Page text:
We must not however imagine that this festival was confined to the city of London, for we have ample records of its observance in many of the provincial capitals. In Deering's Nottingham, in the various histories of Chester, of Cornwall, and of other principal places, we have similar details in abuñdance. But the chief point now to be noticed is the appearance of giants in the procession, a fact which seems to be connected with the images of Gog and Magog, in Guildhall. That they formed customary part in all such processions is evident not only from what has been just quoted from Stow, but from a multitude of other authorities. Puttenham mentions it

a

With such strange examples before us how a word may be cor. rupted from its original spelling, one is almost tempted to believe in any derivations however fanciful. But that the thing is here too plain for doubt, who could have ever supposed that our modern Holborn was to be sought in Old Borne, the Old Spring ?

+ Stow's Survey of London, p. 39, 8vo. 1842.

in his Art of POESIE, (p. 128,) wherein he compares a bloated style to "these midsommer pageants in London where, to make the people wonder, are set forth great and uglie gyants marching as if they were alyve and armed at all points, but within they are stuffed full of browne paper and tow.” So again King in his Vals-Royal, (p. 208,) says “this mayor for his time altered many ancient customs,-as, the shooting for the sheriff's breakfast, the going of the gyants at midsommer, &c." But the fact being allowed, we do not seem to be a jot nearer the origin of the custom. Perhaps after all, the truth lies upon the surface, and instead of seeking for the cause of it in any ancient tales or superstitions, we shall find that the custom originated simply in the circumstance of giants adding to the exhibition by the oddity of their appearance, and that they were introduced with no more reason, than flags and banners are introduced into any modern procession. Still it is possible, as the whole ceremony is clearly of Druid origin, that they also have relation to Druid rites. I allude to the horrible fact related by Cæsar of these barbarous fanatics, that they formed immense images of wicker-work, and filled them with living men, when they set fire to the figures and burnt to death all within them.*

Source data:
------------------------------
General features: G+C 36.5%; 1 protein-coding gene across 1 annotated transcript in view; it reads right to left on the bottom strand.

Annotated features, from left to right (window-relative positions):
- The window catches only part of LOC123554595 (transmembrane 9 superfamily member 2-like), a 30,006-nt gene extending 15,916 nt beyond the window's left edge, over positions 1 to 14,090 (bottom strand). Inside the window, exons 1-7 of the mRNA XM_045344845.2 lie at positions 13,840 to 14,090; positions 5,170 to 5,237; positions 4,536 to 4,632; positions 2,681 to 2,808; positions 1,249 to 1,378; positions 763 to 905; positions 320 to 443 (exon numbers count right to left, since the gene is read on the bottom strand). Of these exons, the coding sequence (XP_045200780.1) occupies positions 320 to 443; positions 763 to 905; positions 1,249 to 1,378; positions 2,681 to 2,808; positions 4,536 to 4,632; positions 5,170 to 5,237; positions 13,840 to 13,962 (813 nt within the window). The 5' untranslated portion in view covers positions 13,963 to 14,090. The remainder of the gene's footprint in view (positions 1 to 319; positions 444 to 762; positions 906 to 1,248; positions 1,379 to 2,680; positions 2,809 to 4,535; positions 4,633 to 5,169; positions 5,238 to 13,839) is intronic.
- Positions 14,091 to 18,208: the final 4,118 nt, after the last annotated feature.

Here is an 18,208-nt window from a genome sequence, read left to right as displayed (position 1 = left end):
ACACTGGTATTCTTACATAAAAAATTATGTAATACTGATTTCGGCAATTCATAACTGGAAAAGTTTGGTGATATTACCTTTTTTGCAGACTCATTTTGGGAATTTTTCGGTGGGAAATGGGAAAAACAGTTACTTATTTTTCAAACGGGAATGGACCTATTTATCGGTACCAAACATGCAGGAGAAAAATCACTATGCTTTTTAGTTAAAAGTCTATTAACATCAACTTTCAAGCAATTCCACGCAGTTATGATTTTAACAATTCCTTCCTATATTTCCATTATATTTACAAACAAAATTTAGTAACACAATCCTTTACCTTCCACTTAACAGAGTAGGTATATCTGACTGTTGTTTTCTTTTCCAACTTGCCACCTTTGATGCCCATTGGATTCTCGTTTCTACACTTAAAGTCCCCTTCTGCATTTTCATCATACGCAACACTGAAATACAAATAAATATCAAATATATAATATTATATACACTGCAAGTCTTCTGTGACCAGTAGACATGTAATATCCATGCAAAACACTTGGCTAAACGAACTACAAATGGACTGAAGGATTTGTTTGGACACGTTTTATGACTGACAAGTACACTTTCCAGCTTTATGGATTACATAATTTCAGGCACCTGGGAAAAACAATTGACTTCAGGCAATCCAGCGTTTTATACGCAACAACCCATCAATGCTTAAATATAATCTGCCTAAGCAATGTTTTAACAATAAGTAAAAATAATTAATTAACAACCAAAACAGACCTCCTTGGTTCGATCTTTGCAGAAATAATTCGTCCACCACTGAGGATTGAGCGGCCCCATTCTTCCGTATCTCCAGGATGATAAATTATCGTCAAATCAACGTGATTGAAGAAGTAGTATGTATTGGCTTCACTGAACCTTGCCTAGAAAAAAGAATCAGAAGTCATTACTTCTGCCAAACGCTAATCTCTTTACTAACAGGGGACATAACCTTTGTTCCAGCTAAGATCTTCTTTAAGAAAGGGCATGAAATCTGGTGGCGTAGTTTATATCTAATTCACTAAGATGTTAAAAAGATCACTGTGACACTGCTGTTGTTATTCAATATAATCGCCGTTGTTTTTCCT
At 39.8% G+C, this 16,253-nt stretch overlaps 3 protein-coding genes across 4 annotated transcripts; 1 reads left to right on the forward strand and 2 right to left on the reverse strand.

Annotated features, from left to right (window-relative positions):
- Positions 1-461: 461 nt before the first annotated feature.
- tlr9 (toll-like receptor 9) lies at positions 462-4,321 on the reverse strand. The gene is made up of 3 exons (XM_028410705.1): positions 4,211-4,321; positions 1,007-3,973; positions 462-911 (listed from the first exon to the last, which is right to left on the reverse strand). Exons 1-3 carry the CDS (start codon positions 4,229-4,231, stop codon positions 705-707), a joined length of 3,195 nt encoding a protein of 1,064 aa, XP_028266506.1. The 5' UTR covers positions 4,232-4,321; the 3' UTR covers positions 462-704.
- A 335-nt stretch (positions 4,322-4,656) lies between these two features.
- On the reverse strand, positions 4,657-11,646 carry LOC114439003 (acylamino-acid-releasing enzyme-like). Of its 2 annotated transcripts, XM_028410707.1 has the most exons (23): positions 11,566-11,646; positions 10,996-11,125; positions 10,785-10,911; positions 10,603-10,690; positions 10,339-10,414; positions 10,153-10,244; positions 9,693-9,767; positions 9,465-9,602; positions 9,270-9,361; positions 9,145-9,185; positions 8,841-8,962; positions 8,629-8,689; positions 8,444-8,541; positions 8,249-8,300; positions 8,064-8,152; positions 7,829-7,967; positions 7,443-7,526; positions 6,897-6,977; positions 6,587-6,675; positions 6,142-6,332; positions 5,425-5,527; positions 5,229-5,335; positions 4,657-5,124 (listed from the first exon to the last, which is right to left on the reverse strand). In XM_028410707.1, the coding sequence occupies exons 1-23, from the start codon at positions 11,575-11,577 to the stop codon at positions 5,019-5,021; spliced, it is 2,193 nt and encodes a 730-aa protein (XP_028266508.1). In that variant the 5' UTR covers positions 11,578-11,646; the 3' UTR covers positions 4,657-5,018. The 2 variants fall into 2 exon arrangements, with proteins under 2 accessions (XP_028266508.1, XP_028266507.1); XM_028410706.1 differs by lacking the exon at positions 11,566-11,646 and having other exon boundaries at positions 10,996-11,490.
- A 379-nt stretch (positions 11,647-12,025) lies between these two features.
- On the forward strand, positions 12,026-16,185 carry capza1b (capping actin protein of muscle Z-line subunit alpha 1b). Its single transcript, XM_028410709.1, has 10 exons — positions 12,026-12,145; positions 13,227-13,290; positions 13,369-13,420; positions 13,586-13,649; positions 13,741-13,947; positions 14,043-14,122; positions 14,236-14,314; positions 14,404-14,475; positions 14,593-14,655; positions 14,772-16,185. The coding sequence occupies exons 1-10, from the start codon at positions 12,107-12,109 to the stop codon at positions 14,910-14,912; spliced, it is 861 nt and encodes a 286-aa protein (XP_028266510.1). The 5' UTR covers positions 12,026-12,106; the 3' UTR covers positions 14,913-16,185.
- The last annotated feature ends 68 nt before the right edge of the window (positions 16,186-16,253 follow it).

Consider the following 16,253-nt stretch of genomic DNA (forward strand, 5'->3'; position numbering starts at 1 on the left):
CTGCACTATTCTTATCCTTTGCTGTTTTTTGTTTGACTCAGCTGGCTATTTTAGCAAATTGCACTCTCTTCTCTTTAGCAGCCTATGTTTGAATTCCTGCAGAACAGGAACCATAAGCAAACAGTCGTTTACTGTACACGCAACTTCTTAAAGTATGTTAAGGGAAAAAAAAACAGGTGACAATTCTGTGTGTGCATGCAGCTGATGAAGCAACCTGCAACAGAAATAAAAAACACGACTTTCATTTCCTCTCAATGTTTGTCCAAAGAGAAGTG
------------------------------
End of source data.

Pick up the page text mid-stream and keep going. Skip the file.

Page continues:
As to the giants in Guildhall, Stow,—and he no doubt gave the received opinion of his day,--states that they were the representatives of a Briton and a Saxon. It does not, however seem very probable, and unless they were originally used as parts of the Midsummer pageant, I am at a loss to offer any reasonable conjecture for these Dagons of civic idolatry.

“ Alii immani magnitudine simulacra haberft, quorum contexta viminibus membra vivis hominibus complent, quibus succensis, circumventi flammâ exanimuntur homines.”—Casar, L. vi.

St John's Eve and Day, as the shadowy relicks of a Pagan festival, were naturally connected with a multitude of superstitious observances. Thus the rain, if it should fall on this day is particularly injurious to nuts,* a fact which is allowed by that arch-protestant, Hospinian, who even attempts to assign a cause for it, though he has the grace to say he has heard sonie maintain the opinion to be vain and superstitious. It was a famous time too for charnis and divinations, which appear to have been of various kinds. Not the least singular of these was the drawing of lots, which we find mentioned with much other curious matter in the scholiasts on the sixth Trullan council—“The demoniacal mystery of fires and drawing lots prevailed till the time of the most holy patriarch Michael, who was the prince of philosophers in this queen of cities, and in this manner. On the twenty-third evening of the month of June, men and women assembled on the sea-shore and in certain houses, and adorned some first-born maiden like a bride. After they had feasted, and leaped and danced in Bacchanalian fashion, and had shouted as was their wont on holydays, they poured seawater into a narrow-necked vessel, and flung into it some articles belonging to each of them; then, as if the maiden had received from Satan the faculty of predicting future events, they would interrogate her in loud voice as to their good or evil fortunes ; hereupon she would draw out any of the things thrown into the vessel, which the foolish owner receiving imagined he was now

more

*

“ Persuasum denique est vulgo si circa diem S. Joannis officere id avellanis. Causa fortasse est ipsarum tunc teneritudo, humoris impatiens. Audivi qui dicerent esse opinionem vanam et superstitiosam, quæ etiam in aliis id genus observationibus multis simplicium animos teneat,"Hospinian De Festis Christ., fol. 114.